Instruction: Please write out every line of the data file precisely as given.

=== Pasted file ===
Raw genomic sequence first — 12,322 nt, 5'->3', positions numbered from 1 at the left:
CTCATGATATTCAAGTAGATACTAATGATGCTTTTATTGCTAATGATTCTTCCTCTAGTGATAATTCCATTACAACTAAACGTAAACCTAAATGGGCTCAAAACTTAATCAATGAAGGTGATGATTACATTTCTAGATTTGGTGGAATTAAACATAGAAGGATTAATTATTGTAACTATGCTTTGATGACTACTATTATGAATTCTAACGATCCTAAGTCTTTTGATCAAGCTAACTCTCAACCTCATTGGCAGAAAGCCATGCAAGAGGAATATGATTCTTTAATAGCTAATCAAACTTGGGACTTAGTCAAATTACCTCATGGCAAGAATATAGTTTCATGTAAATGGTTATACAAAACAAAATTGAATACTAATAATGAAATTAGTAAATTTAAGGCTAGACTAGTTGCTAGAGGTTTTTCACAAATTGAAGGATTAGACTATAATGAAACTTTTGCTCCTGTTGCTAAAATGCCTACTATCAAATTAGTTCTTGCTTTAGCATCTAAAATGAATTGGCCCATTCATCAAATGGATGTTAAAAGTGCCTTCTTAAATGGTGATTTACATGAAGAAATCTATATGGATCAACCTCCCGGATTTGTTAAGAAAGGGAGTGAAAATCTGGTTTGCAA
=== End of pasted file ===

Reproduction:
Raw genomic sequence first — 12,322 nt, 5'->3', positions numbered from 1 at the left:
CTCATGATATTCAAGTAGATACTAATGATGCTTTTATTGCTAATGATTCTTCCTCTAGTGATAATTCCATTACAACTAAACGTAAACCTAAATGGGCTCAAAACTTAATCAATGAAGGTGATGATTACATTTCTAGATTTGGTGGAATTAAACATAGAAGGATTAATTATTGTAACTATGCTTTGATGACTACTATTATGAATTCTAACGATCCTAAGTCTTTTGATCAAGCTAACTCTCAACCTCATTGGCAGAAAGCCATGCAAGAGGAATATGATTCTTTAATAGCTAATCAAACTTGGGACTTAGTCAAATTACCTCATGGCAAGAATATAGTTTCATGTAAATGGTTATACAAAACAAAATTGAATACTAATAATGAAATTAGTAAATTTAAGGCTAGACTAGTTGCTAGAGGTTTTTCACAAATTGAAGGATTAGACTATAATGAAACTTTTGCTCCTGTTGCTAAAATGCCTACTATCAAATTAGTTCTTGCTTTAGCATCTAAAATGAATTGGCCCATTCATCAAATGGATGTTAAAAGTGCCTTCTTAAATGGTGATTTACATGAAGAAATCTATATGGATCAACCTCCCGGATTTGTTAAGAAAGGGAGTGAAAATCTGGTTTGCAA